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dc.date.accessioned2018-07-27T16:22:40Z
dc.date.available2018-07-27T16:22:40Z
dc.date.issued2015
dc.identifierET2121
dc.identifier.citation(2015) Food and Drink Packaging and Older Adult's Function and Dexterity, no. 49.
dc.identifier.urihttps://eresearch.qmu.ac.uk/handle/20.500.12289/8457
dc.description.abstractIntroduction: With advancing age comes deterioration in function and dexterity. Due to the increase in longevity it is important to assess the older population's ability to open food packaging to ensure that they are capable of completing this daily task effectively and investigate how this can influence their nutritional status. Aims and Objectives: The main aim of this study is to measure the functional ability of older females (65 years and over), along with levels of dexterity and assessing the impact of these parameters on the participants ability to open commonly used food and beverage packaging. Methods: Older female adults were recruited from a range of locations across Edinburgh. Functional ability was measured using the Jamar handgrip dynamometer, along with levels of dexterity using the Nine Hole Peg Test. In addition to this height, weight and the time taken to open food and beverage packaging was also measured. Pearson's correlation coefficient analysis was used to establish whether any relationships existed between functional ability, levels of dexterity and time taken to open commonly used food and drink packages. Pearson's correlation was also used to demonstrate whether there was any association between age, functional ability and levels of dexterity. Results: No significant results were obtained (p=<0.05), however, results of correlation analysis found that associations occur between levels of functional ability and ability to open food and drink packaging. Also, association was evident between levels of dexterity and the time taken to open food and drink packaging. Conclusion: This study does not present altogether conclusive results. However it does demonstrate a weak association between older females' functional ability, levels of dexterity and their ability to open commonly used food and beverage packets. It suggests that as handgrip strength increases, the length of time taken to open food packaging decreases. The study also concluded that the better the participant's dexterity the quicker and more able the subjects were at opening food packaging. An association between BMI and handgrip strength was also illustrated in this study. Keywords: older adults, handgrip, food, function, dexterity, packaging.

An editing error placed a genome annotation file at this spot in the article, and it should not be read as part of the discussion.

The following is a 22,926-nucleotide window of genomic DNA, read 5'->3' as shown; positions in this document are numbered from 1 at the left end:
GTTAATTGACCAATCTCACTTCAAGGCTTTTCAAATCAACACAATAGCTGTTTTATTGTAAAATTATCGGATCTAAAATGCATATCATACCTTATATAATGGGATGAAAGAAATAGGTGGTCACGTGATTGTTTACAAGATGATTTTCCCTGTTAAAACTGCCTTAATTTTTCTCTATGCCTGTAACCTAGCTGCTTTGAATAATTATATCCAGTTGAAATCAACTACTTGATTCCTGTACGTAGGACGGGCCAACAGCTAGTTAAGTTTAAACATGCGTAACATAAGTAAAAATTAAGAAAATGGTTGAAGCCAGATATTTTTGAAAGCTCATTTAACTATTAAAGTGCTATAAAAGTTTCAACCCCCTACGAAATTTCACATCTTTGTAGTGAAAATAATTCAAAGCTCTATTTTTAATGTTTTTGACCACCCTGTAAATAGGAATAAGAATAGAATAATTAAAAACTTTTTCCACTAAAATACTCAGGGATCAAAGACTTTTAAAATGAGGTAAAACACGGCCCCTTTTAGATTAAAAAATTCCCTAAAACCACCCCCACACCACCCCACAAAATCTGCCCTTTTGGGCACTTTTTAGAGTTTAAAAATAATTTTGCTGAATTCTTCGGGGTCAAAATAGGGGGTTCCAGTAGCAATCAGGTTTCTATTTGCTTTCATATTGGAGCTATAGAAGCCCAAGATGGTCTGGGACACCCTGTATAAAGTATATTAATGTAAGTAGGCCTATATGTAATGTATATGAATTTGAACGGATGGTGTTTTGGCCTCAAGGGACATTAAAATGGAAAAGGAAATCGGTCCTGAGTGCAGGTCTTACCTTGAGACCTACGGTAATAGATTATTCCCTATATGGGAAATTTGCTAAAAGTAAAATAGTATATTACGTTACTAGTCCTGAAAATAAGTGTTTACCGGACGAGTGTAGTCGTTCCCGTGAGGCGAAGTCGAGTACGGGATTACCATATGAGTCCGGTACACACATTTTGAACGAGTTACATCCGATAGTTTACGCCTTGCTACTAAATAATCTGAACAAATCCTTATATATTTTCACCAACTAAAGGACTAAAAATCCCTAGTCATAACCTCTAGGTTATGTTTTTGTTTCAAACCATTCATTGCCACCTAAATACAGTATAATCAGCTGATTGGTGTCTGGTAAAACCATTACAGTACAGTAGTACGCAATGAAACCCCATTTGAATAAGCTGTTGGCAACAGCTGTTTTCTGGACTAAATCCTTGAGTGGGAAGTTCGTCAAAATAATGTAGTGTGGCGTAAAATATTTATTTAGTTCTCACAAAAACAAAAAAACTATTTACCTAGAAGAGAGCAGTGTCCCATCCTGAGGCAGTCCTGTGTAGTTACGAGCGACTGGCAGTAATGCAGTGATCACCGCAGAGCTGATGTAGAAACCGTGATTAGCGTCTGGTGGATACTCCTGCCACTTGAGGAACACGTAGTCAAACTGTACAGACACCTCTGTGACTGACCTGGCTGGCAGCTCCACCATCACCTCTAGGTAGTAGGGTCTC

dc.format.extent49
dc.publisherQueen Margaret University
dc.titleFood and Drink Packaging and Older Adult's Function and Dexterity
dc.typeThesis
dcterms.accessRightsrestricted
dc.description.facultybsc_nut
dc.description.ispublishedunpub
dc.description.eprintid2121_etheses
rioxxterms.typeThesis
dc.description.statusunpub


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